By Comrade Pat McCauliffe
The local community is the backbone of any society. People bound together by social upbringing and shared values in a small geographic area are the most willing to sacrifice themselves for the good of everyone. At the same time, these communities must set their sights beyond themselves and unite with other communities globally to fight their enemies and preserve their individual rights to not have individual rights. Outsiders merely looking to exploit them for their labor or resources (while paying a disgusting cost or filthy wage for it) are the root of everything evil in the world.
Take Binghamton, for example. Despite the problems our area has, which are actually pretty common in Rust Belt states where evil Big Industry has left and taken their exploitative jobs with them, what we have here is valid. Our community has plenty of places to go and things to see. Our festivals and culture get better and more diverse every year. People actually like to visit Binghamton for our sights and our food. Our citizens take care of each other and our successes matter to each other. We don’t need economic booms brought by evil corporations; we have heart.
That’s why the rumors of Amazon considering Broome County as its new headquarters left me literally shaking. How could they invest their money into our community, bringing short-term jobs that won’t do anything except help us pay our rent and provide much-needed tax revenue, yet simultaneously have a globally-minded agenda to make money? How dare they try to do both?
In the 1950s and 1960s, our cities lost much-needed revenue and investment through white flight. The community that remained behind, primarily POC, still suffer the effects of this abandonment to this day through lower funding to inner city schools and incredibly high rent costs. If we could get that money back, these public services would benefit everyone.
At the same time, we need to encourage innovation from within our own community. Gentrification is the bane of entrepreneurship in any local area. How can our communal grocery survive when trying to compete with Whole Foods? If Binghamton University brought back Taco Bell or allowed new chains on campus, how could our Food Co-op compete? Preserving these staples of the community at any cost is how we maintain our lifestyle and our integrity.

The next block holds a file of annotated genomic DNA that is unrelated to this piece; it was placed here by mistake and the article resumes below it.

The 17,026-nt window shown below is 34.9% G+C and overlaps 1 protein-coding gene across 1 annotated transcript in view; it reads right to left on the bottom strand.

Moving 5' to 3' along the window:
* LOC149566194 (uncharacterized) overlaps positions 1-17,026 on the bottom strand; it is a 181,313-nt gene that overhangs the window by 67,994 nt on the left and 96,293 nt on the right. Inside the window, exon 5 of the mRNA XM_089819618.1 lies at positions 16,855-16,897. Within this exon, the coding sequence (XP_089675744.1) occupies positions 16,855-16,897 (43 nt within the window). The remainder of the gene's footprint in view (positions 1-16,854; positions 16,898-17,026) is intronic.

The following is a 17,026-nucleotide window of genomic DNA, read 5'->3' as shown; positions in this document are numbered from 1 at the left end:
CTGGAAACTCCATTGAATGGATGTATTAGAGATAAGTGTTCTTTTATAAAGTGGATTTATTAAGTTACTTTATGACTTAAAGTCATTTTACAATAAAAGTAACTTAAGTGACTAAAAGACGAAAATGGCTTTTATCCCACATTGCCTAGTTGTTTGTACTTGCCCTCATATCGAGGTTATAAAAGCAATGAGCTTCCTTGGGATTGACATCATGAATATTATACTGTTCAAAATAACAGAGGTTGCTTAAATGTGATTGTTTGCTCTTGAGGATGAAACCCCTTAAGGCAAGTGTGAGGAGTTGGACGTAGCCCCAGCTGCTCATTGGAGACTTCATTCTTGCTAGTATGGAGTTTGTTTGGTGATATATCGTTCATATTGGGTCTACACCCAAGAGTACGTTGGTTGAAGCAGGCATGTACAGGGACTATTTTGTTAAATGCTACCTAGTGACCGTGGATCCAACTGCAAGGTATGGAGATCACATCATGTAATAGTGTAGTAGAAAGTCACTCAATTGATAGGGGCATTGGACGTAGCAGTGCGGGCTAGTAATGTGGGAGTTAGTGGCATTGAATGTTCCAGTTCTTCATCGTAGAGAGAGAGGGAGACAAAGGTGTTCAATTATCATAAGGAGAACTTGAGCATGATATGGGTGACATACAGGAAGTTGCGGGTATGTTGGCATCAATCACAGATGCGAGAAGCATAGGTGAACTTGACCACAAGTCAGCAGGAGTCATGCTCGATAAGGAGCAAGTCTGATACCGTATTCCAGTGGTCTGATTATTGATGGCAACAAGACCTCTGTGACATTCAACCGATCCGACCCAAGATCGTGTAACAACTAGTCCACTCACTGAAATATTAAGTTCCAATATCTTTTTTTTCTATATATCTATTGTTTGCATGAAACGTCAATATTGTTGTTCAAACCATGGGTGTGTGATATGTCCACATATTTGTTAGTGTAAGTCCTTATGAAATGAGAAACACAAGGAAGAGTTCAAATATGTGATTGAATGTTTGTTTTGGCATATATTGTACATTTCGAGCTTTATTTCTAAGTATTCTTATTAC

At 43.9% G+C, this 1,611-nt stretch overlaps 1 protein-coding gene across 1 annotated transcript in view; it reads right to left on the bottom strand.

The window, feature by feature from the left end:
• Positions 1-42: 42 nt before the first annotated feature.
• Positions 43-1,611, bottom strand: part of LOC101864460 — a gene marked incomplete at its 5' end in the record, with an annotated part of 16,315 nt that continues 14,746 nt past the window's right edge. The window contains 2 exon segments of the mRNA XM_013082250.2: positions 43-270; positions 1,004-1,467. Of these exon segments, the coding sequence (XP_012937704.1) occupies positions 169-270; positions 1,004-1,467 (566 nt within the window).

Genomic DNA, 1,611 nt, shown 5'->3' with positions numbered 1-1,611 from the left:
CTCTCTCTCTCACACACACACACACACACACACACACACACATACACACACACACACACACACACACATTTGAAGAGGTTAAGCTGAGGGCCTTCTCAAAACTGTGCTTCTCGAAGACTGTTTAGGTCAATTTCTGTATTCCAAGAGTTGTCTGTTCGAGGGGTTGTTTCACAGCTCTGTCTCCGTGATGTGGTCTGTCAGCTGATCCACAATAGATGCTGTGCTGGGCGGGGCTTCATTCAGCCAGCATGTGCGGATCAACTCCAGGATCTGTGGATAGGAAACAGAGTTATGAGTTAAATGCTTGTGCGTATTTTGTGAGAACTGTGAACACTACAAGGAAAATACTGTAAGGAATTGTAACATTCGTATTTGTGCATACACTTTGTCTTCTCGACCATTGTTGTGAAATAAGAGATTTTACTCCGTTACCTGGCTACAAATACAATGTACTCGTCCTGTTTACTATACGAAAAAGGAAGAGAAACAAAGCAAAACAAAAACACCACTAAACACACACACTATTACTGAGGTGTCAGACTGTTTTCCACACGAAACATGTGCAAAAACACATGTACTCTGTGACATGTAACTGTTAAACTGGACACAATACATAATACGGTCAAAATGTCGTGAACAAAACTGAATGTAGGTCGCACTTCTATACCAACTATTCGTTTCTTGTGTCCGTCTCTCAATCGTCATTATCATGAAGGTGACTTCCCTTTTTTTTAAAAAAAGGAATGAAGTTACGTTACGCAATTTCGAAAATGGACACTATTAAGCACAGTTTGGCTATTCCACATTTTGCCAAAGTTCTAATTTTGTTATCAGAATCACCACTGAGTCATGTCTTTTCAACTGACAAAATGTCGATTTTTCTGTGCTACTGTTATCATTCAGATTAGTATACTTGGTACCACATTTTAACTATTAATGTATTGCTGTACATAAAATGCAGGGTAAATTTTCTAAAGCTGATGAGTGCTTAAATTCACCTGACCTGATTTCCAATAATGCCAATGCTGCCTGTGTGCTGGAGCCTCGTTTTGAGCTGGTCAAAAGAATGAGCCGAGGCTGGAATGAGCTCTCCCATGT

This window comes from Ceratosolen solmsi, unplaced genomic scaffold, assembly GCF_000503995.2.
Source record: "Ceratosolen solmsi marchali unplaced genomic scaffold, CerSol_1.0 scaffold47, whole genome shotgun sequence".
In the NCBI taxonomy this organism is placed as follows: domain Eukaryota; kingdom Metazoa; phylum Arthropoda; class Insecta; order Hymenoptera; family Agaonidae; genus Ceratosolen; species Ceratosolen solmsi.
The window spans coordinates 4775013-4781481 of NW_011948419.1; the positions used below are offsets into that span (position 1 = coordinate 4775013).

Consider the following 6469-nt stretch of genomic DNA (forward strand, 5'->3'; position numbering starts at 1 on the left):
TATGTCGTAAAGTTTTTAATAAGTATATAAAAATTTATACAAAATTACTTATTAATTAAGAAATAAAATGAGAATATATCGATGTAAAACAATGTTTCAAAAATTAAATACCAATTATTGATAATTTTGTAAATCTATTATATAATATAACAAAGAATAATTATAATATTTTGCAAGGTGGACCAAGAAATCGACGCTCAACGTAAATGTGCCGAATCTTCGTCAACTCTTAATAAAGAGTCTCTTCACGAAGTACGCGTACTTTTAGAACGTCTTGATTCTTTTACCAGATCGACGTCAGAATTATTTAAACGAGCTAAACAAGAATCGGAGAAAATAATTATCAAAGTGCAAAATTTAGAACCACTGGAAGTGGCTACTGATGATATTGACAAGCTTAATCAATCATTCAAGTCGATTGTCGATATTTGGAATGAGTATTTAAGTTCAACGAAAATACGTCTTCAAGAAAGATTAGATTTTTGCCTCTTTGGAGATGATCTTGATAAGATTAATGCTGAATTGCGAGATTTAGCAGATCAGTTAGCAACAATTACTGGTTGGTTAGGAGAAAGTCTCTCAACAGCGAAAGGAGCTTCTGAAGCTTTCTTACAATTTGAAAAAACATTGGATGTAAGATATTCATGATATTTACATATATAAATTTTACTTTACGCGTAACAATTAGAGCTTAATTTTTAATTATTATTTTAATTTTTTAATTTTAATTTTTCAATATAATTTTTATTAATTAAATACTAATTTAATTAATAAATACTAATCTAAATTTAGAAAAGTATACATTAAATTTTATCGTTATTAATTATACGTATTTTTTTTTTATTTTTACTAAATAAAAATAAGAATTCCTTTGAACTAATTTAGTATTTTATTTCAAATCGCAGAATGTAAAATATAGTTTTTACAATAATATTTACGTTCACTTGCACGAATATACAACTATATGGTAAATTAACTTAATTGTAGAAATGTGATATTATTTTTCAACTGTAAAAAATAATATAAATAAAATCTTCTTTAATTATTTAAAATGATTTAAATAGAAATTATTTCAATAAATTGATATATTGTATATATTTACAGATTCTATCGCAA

If Amazon were to come to Binghamton, the results would be disastrous. As an ally wrote in Pipe Dream last month, Amazon’s impact on our planet and its “toxic conveniences,” to quote the author, are not worth aiming for when local businesses can give us a much more rewarding investment in our neighbors and friends. These corporations don’t need our money, and we don’t need theirs. I mean, we could definitely use it, but that’s not the point. The point is to make sure we keep people that care about Binghamton in Binghamton. We don’t want our lives dictated by the whim of corporations’ selfish desire for pure profit. Never mind the regular people that leave Binghamton for better situations; they aren’t thinking about the community, they only want what’s best for them.
Luckily for us, it looks like Amazon has no interest in setting up shop in Binghamton. Our community doesn’t need its uncertain neoliberal investments when we have so much to offer right here. However, if evil Big Industry does exist in a community already, like Endicott-Johnson did, it would be immoral for them to leave our region for a mere profit margin. Shop local, attend local events, and do what you can to provide investment to our friends and neighbors. That is, at least, until we abolish the capitalist system and local business assets are seized for the good of the global proletariat population.